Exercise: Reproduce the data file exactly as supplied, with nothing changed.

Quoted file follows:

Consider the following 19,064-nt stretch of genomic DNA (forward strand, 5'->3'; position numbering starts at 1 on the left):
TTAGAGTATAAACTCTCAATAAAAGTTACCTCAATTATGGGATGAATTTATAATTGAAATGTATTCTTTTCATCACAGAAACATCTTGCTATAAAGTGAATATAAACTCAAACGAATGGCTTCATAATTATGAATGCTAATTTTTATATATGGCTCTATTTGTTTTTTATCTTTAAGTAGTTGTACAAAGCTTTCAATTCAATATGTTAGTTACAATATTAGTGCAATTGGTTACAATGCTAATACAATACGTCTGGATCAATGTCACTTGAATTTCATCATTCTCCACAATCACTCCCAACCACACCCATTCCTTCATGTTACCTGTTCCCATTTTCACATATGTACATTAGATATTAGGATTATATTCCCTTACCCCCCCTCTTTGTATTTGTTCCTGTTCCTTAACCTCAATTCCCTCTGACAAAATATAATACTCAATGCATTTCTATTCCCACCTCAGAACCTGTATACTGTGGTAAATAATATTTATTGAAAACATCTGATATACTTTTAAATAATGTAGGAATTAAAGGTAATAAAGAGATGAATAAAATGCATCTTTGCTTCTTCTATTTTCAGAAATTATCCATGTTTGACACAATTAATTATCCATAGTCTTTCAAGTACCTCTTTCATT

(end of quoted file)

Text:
Consider the following 19,064-nt stretch of genomic DNA (forward strand, 5'->3'; position numbering starts at 1 on the left):
TTAGAGTATAAACTCTCAATAAAAGTTACCTCAATTATGGGATGAATTTATAATTGAAATGTATTCTTTTCATCACAGAAACATCTTGCTATAAAGTGAATATAAACTCAAACGAATGGCTTCATAATTATGAATGCTAATTTTTATATATGGCTCTATTTGTTTTTTATCTTTAAGTAGTTGTACAAAGCTTTCAATTCAATATGTTAGTTACAATATTAGTGCAATTGGTTACAATGCTAATACAATACGTCTGGATCAATGTCACTTGAATTTCATCATTCTCCACAATCACTCCCAACCACACCCATTCCTTCATGTTACCTGTTCCCATTTTCACATATGTACATTAGATATTAGGATTATATTCCCTTACCCCCCCTCTTTGTATTTGTTCCTGTTCCTTAACCTCAATTCCCTCTGACAAAATATAATACTCAATGCATTTCTATTCCCACCTCAGAACCTGTATACTGTGGTAAATAATATTTATTGAAAACATCTGATATACTTTTAAATAATGTAGGAATTAAAGGTAATAAAGAGATGAATAAAATGCATCTTTGCTTCTTCTATTTTCAGAAATTATCCATGTTTGACACAATTAATTATCCATAGTCTTTCAAGTACCTCTTTCATT